Show Less

Introduction to the Study of the History of Epistemology

Series:

VEDA

The text is structured in chronological and ideological order and presents nine basic types of the classical perception of the problem of knowledge through an analysis of the atomistic theory of perception, Platonism, Aristotle’s doctrine, scepticism, rationalism, sensualism, Kant’s theory, phenomenological-existential, pragmatic, and (post) analytical perceptions. The proposed work aspires to be an introduction (not a complete presentation, neither in the number of types, nor in a full interpretation) and a basis for the reader’s interpretations which is reflected in the structure of the text.

Prices

Show Summary Details
Restricted access

Platonic Idealistic Approach

Extract

  Keywords: idea, intuition, methexis, anamnesis, doxa   The Platonic idealistic theory represents a  diff erent approach to knowledge. Plato realised that all things in the material world are subject to change and therefore it is diffi cult to say anything about them that would not also be subject to change. What kind of knowledge is it if a true statement about a thing can be said and it will not be valid in a few minutes? Is it any knowledge at all? Therefore, the subject of knowledge should be entities, the nature of which does not change over time – eternal and unchanging objects. When discussing the Platonic concept of knowledge, it needs to be said that the concept is evolving and Plato introduced it in several dialogues, particularly in a gno- seologically oriented dialogue, Theaetetus (145d7 – e7). In this dialogue (and in Republic, Meno as well), Plato tried to defi ne knowledge as a justifi ed opinion. However, in 40 his dialogues, he understood the sources of knowledge diff erently. This is why Plato’s understanding of knowl- edge is best characterized by four allegories: the allegory of the divided line, the allegory of the chariot, the alle- gory of the cave, and the allegory of the sun. In the allegory of the divided line (509d – 511e), Plato distinguishes between the visible and thinkable world. The subject of the visible is the material world and its representations which we conceive via our senses or through perceptions. The problem is that the result...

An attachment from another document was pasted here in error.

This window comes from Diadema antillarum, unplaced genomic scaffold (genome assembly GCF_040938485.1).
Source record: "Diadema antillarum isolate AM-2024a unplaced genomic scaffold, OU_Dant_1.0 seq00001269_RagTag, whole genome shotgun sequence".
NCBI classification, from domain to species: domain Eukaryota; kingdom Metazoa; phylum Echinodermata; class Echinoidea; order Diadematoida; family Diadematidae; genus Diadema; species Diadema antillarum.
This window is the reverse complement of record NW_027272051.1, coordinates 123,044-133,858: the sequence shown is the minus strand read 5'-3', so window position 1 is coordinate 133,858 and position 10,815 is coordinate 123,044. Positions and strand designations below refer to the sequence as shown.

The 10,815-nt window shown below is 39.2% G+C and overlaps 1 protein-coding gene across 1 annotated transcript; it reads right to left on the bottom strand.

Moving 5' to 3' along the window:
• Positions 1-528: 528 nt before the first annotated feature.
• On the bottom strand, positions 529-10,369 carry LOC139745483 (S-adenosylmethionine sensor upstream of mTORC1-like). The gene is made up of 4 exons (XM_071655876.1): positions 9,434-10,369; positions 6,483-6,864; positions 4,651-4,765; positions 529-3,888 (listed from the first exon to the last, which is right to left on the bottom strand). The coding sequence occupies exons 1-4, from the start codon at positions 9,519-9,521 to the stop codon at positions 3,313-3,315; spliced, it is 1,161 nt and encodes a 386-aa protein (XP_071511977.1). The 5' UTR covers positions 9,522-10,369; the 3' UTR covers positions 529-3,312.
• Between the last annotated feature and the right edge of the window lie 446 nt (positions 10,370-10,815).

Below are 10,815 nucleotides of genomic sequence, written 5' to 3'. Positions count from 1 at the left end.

You are not authenticated to view the full text of this chapter or article.

This site requires a subscription or purchase to access the full text of books or journals.

Do you have any questions? Contact us.

Or login to access all content.